I've wanted to do this for a long time. I saw this project a while ago. In it, the author converted a flatbed scanner to capture very high-resolution images by coupling the scanner to the back of a medium-format camera. The linear image sensor scans left to right to capture a still frame. It's a great idea, and produces some awesome results. This technique actually seems to date back another 18 years to 1996, as documented here. It was landscape photography that started it.
In this project, I'm going to rotate the image sensor and lens assembly instead to produce panoramic landscape images.
I'd rather come up with my own sensor head than hack a flatbed scanner, though, so I have some linear CCD sensors on the way from ebay. That way, I can get a real monochrome sensor, instead of having to convert from RGB. These sensors are physically large, and will require medium format lenses (or larger) to produce good images. The whole thing will take some engineering to get right.
In order to get a quick start, I'm going to build a toy system first. I'm starting with a TSL3301CL 100x1 pixel sensor. This sensor communicates over a serial protocol, and transfers 1 megapixel/second. I've designed a PCB to hold the sensor and a CS-mount for lenses commonly seen on older security box-cameras. The CS-mounts are available inexpensively on ebay. As it turns out, the TSL3301CL's active area is about the same height as the frame of a 1/2" CCD sensor, so the lens should work well. The PCB is designed to have the linear sensor right in the middle of the frame.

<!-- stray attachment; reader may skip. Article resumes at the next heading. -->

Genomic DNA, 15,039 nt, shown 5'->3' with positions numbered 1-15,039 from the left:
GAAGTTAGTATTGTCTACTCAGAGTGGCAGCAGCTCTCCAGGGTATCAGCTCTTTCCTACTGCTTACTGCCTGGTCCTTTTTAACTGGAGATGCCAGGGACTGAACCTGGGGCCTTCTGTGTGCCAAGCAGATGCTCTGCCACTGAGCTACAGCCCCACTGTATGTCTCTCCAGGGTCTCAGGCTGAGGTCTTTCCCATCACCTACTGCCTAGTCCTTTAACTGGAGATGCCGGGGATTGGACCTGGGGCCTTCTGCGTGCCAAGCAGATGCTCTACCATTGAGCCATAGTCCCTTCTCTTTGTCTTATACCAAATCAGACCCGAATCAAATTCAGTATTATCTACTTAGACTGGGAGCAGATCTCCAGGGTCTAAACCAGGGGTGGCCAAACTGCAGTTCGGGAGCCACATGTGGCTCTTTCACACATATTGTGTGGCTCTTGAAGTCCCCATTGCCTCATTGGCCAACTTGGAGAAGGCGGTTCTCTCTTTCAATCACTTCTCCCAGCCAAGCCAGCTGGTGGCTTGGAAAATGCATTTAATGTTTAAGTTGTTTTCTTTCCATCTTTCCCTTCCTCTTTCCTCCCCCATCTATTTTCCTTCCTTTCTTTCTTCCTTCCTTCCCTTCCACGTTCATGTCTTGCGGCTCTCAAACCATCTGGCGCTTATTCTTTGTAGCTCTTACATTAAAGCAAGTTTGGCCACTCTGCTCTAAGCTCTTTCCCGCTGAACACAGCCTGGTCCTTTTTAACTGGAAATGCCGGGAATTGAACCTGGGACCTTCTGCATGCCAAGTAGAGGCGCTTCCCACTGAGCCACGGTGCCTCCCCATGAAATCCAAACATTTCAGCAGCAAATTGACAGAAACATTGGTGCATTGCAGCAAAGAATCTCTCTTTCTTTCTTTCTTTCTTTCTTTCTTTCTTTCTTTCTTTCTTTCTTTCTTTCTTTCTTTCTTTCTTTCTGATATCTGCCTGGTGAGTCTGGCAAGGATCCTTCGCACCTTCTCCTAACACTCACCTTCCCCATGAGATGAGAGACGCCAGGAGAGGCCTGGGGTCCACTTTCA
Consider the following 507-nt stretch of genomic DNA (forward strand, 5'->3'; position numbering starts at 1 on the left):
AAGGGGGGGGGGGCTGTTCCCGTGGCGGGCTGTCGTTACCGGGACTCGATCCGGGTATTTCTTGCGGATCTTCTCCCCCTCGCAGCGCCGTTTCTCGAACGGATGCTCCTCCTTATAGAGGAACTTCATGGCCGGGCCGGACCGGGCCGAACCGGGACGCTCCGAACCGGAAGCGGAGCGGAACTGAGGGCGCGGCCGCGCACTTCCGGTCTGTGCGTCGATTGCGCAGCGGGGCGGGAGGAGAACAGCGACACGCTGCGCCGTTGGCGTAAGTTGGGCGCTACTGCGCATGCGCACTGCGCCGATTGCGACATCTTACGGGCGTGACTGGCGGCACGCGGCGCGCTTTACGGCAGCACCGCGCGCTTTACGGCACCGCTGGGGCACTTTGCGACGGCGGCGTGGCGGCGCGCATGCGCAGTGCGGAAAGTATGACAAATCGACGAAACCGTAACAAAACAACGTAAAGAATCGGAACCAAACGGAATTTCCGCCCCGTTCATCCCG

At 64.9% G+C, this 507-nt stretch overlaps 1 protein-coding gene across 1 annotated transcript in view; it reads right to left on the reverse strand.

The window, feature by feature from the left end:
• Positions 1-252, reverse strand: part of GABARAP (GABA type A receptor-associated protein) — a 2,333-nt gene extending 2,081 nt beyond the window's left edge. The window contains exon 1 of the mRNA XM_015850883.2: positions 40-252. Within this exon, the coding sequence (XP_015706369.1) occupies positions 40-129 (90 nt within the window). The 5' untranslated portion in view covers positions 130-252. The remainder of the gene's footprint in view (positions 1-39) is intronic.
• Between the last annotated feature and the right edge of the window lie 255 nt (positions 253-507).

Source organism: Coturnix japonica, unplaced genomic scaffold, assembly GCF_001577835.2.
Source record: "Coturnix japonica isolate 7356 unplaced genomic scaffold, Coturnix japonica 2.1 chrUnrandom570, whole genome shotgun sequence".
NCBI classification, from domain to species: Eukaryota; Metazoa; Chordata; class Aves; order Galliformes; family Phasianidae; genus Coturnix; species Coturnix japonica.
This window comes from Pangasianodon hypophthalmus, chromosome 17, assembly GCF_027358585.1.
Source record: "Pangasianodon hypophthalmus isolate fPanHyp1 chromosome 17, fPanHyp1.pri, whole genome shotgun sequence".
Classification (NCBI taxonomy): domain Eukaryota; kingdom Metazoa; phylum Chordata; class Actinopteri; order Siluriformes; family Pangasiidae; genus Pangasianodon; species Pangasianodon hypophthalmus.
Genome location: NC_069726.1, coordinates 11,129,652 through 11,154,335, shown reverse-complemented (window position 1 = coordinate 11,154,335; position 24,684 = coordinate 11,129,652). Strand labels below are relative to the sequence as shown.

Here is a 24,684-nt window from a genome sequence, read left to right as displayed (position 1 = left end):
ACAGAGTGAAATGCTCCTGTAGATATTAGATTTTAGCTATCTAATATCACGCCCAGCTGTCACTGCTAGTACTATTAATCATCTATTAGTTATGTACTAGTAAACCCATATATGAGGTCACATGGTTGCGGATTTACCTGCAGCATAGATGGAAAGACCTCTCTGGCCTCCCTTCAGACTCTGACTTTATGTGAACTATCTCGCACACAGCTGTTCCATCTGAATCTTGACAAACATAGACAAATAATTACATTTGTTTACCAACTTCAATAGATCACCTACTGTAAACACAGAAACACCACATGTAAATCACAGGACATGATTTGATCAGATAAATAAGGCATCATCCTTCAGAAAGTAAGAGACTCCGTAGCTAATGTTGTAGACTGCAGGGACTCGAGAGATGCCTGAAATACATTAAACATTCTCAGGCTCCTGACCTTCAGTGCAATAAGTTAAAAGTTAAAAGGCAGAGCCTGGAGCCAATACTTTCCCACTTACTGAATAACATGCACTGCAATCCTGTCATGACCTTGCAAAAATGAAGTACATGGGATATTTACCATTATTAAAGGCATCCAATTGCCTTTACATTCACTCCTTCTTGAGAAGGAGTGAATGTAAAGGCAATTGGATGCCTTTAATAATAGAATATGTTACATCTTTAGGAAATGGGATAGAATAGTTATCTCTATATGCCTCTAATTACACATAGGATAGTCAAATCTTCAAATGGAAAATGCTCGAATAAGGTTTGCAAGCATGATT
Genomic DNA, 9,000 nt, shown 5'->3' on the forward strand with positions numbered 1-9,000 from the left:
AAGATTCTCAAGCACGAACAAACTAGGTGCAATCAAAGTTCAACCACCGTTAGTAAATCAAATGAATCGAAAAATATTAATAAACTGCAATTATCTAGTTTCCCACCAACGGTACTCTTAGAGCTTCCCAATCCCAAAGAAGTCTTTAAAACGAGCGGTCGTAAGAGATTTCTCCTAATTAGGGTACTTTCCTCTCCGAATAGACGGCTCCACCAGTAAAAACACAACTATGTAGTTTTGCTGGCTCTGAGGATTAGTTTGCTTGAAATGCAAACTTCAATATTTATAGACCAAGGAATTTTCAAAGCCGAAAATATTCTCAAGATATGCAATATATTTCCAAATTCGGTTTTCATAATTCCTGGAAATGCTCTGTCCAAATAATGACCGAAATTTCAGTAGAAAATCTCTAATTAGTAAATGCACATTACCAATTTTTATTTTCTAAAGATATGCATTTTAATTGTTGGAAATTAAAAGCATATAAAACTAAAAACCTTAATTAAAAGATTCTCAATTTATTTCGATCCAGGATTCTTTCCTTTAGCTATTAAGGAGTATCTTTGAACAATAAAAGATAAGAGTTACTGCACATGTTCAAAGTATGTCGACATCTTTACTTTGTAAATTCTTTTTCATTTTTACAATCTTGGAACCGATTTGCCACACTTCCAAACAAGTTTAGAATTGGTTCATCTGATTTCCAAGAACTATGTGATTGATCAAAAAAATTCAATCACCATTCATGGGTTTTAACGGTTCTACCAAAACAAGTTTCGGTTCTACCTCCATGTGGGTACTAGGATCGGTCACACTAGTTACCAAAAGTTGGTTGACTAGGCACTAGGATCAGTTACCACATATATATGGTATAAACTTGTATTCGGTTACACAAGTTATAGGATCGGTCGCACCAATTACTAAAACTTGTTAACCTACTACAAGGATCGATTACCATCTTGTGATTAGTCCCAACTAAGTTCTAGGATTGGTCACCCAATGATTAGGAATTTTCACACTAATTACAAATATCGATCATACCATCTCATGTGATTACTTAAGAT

The sensor head will connect with an ethernet cable (not ethernet protocol!) to an MCU on a remote controller board. I'm adding 74LVC1G04 drivers and termination resistors so the head can be connected with fairly long cabling. The sensor head assembly will be rotated to scan the landscape using a geared stepper motor (only scanning one way to avoid backlash). This will give 100xN pixel images. Not great, but it will be a start. One of the CCDs I ordered is 7500x1 pixels.
There may also be other interesting uses for a relatively fast line-scan camera. At 1 million pixels/sec, it can scan 10,000 lines per second. With bright enough light, you could probably image some fast-moving items.
The designs are being released under an MIT license in the GitHub repo.